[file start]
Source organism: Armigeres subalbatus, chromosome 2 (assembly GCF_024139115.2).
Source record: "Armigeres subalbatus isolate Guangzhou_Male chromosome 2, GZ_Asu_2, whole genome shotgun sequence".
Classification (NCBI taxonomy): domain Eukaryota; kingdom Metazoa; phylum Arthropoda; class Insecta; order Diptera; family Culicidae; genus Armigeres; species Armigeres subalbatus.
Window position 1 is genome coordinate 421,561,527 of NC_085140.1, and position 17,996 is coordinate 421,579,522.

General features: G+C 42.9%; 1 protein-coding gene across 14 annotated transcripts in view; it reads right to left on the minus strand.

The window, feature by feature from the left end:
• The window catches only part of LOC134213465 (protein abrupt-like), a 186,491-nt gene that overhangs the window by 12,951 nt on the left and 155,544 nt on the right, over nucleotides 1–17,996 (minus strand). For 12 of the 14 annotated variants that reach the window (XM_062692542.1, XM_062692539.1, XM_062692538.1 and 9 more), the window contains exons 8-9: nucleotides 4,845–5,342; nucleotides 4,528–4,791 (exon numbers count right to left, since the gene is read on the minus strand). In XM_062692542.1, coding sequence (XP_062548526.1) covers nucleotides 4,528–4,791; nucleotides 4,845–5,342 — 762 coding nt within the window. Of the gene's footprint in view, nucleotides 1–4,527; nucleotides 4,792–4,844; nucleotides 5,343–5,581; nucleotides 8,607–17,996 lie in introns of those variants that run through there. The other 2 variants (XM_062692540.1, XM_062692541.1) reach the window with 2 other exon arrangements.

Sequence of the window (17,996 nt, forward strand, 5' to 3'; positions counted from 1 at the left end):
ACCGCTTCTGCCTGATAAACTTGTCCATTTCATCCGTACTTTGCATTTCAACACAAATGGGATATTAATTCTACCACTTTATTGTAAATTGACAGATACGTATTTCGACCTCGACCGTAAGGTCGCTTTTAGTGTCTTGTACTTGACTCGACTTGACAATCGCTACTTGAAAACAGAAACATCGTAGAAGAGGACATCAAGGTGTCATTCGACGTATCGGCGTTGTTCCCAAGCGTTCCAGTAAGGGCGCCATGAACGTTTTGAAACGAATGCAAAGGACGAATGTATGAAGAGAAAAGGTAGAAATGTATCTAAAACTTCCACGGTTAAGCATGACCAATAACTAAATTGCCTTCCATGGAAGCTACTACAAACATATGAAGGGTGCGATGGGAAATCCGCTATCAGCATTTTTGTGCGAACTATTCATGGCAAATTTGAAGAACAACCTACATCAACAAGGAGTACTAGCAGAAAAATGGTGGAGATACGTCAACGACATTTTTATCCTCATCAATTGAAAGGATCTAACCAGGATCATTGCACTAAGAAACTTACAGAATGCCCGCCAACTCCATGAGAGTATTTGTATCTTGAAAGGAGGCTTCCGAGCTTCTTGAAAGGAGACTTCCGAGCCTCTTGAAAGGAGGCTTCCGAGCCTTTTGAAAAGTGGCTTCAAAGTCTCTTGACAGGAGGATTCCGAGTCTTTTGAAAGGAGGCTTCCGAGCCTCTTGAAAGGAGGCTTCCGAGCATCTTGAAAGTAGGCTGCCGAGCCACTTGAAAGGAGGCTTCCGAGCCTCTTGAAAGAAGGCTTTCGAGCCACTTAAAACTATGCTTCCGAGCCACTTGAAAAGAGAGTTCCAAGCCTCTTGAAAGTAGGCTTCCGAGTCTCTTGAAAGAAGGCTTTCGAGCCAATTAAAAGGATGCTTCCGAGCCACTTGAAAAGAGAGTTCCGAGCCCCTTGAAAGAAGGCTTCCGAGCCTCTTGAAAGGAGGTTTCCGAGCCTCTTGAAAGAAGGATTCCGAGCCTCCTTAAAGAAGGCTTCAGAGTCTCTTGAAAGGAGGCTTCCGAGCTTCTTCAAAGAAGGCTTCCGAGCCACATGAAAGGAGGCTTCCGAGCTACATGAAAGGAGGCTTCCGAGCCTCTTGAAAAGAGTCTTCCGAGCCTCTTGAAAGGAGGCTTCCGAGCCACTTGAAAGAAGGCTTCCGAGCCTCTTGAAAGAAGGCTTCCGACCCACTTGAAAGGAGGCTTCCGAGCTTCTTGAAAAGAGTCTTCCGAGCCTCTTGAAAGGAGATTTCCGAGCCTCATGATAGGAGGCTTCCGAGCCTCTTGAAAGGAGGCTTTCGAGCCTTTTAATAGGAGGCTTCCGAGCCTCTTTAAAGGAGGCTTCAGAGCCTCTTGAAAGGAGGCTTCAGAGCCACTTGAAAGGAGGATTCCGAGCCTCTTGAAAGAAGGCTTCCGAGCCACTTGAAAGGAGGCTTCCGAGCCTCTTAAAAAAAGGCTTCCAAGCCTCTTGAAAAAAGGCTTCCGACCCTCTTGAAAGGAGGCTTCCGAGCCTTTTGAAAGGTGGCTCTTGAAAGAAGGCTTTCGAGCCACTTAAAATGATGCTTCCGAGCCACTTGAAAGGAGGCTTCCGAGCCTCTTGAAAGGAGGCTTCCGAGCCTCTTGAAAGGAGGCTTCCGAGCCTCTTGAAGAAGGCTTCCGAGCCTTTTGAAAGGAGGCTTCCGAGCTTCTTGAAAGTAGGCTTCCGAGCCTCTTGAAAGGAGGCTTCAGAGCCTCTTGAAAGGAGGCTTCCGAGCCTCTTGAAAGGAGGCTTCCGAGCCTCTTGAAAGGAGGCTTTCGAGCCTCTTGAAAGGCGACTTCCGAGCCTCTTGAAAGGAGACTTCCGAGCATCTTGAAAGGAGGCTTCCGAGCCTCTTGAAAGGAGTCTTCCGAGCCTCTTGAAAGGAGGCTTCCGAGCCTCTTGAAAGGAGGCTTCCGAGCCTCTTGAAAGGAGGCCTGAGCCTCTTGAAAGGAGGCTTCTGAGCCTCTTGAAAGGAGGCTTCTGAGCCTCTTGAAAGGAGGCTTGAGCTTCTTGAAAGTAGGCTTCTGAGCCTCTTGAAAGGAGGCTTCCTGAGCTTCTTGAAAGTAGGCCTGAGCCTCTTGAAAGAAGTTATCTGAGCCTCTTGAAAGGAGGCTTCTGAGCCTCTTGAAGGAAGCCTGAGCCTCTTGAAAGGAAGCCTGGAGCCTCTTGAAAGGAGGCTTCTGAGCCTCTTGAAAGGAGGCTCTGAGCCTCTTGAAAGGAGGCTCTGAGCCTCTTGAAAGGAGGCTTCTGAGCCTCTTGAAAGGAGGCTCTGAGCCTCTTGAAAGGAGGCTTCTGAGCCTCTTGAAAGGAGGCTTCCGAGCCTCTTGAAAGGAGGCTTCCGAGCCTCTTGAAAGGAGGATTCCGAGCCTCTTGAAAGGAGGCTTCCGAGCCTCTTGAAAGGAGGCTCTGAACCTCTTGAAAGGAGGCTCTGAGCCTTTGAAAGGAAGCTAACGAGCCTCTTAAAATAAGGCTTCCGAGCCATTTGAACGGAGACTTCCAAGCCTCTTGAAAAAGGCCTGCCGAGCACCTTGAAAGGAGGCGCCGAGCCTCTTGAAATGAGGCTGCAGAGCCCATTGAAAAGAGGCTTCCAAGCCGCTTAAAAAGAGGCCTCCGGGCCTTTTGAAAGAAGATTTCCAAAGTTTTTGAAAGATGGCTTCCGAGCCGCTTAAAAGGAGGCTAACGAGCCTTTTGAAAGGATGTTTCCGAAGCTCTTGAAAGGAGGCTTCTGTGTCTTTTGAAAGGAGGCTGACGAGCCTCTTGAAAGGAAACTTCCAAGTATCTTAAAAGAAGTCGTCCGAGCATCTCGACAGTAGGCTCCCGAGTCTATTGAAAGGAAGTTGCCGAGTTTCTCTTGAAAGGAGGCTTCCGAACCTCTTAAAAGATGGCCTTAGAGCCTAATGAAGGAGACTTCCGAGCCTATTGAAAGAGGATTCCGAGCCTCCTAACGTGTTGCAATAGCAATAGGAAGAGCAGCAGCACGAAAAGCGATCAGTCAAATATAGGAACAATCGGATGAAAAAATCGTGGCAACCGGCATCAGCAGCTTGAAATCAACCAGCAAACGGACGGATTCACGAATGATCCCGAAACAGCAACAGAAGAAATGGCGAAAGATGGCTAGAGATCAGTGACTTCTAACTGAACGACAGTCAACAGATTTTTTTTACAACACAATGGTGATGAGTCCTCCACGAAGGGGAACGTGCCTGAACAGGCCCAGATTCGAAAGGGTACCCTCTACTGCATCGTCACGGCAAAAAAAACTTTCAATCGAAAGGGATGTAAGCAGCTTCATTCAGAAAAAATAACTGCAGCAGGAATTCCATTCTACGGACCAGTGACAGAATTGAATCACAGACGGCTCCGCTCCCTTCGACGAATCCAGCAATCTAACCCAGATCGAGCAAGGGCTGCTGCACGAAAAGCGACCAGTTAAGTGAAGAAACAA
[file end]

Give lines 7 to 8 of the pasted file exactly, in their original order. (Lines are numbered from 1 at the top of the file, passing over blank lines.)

• The window catches only part of LOC134213465 (protein abrupt-like), a 186,491-nt gene that overhangs the window by 12,951 nt on the left and 155,544 nt on the right, over nucleotides 1–17,996 (minus strand). For 12 of the 14 annotated variants that reach the window (XM_062692542.1, XM_062692539.1, XM_062692538.1 and 9 more), the window contains exons 8-9: nucleotides 4,845–5,342; nucleotides 4,528–4,791 (exon numbers count right to left, since the gene is read on the minus strand). In XM_062692542.1, coding sequence (XP_062548526.1) covers nucleotides 4,528–4,791; nucleotides 4,845–5,342 — 762 coding nt within the window. Of the gene's footprint in view, nucleotides 1–4,527; nucleotides 4,792–4,844; nucleotides 5,343–5,581; nucleotides 8,607–17,996 lie in introns of those variants that run through there. The other 2 variants (XM_062692540.1, XM_062692541.1) reach the window with 2 other exon arrangements.

Sequence of the window (17,996 nt, forward strand, 5' to 3'; positions counted from 1 at the left end):